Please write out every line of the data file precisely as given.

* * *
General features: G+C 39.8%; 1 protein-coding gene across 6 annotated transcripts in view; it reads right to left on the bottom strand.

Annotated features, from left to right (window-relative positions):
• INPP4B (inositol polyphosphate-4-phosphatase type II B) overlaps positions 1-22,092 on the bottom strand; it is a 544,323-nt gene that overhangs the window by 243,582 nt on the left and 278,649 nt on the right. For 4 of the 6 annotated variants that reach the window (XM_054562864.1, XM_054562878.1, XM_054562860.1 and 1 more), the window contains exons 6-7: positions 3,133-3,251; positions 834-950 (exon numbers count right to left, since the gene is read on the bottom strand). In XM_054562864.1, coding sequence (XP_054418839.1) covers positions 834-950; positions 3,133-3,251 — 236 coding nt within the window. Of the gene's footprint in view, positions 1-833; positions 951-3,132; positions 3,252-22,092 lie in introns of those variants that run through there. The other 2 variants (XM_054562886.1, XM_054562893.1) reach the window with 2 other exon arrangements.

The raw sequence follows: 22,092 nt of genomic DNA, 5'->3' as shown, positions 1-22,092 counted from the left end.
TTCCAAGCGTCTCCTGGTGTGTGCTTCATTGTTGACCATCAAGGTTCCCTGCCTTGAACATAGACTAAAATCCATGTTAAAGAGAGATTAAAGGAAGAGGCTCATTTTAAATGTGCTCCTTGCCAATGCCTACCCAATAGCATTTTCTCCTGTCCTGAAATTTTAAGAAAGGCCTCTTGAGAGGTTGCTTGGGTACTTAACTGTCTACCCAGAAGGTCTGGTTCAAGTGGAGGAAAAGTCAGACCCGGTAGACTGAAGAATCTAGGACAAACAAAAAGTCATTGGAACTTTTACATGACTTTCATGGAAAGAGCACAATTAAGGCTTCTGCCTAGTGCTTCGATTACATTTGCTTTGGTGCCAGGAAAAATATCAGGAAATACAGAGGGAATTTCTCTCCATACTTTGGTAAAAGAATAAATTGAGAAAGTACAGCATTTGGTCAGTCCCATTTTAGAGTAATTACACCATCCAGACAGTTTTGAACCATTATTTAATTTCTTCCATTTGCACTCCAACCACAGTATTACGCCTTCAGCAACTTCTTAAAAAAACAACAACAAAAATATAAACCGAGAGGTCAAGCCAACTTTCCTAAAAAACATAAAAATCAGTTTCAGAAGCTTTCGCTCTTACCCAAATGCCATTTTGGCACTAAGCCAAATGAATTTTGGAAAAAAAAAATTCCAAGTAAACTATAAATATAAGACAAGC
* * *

General features: G+C 39.8%; 1 protein-coding gene across 6 annotated transcripts in view; it reads right to left on the bottom strand.

Annotated features, from left to right (window-relative positions):
• INPP4B (inositol polyphosphate-4-phosphatase type II B) overlaps positions 1-22,092 on the bottom strand; it is a 544,323-nt gene that overhangs the window by 243,582 nt on the left and 278,649 nt on the right. For 4 of the 6 annotated variants that reach the window (XM_054562864.1, XM_054562878.1, XM_054562860.1 and 1 more), the window contains exons 6-7: positions 3,133-3,251; positions 834-950 (exon numbers count right to left, since the gene is read on the bottom strand). In XM_054562864.1, coding sequence (XP_054418839.1) covers positions 834-950; positions 3,133-3,251 — 236 coding nt within the window. Of the gene's footprint in view, positions 1-833; positions 951-3,132; positions 3,252-22,092 lie in introns of those variants that run through there. The other 2 variants (XM_054562886.1, XM_054562893.1) reach the window with 2 other exon arrangements.

The raw sequence follows: 22,092 nt of genomic DNA, 5'->3' as shown, positions 1-22,092 counted from the left end.
TTCCAAGCGTCTCCTGGTGTGTGCTTCATTGTTGACCATCAAGGTTCCCTGCCTTGAACATAGACTAAAATCCATGTTAAAGAGAGATTAAAGGAAGAGGCTCATTTTAAATGTGCTCCTTGCCAATGCCTACCCAATAGCATTTTCTCCTGTCCTGAAATTTTAAGAAAGGCCTCTTGAGAGGTTGCTTGGGTACTTAACTGTCTACCCAGAAGGTCTGGTTCAAGTGGAGGAAAAGTCAGACCCGGTAGACTGAAGAATCTAGGACAAACAAAAAGTCATTGGAACTTTTACATGACTTTCATGGAAAGAGCACAATTAAGGCTTCTGCCTAGTGCTTCGATTACATTTGCTTTGGTGCCAGGAAAAATATCAGGAAATACAGAGGGAATTTCTCTCCATACTTTGGTAAAAGAATAAATTGAGAAAGTACAGCATTTGGTCAGTCCCATTTTAGAGTAATTACACCATCCAGACAGTTTTGAACCATTATTTAATTTCTTCCATTTGCACTCCAACCACAGTATTACGCCTTCAGCAACTTCTTAAAAAAACAACAACAAAAATATAAACCGAGAGGTCAAGCCAACTTTCCTAAAAAACATAAAAATCAGTTTCAGAAGCTTTCGCTCTTACCCAAATGCCATTTTGGCACTAAGCCAAATGAATTTTGGAAAAAAAAAATTCCAAGTAAACTATAAATATAAGACAAGC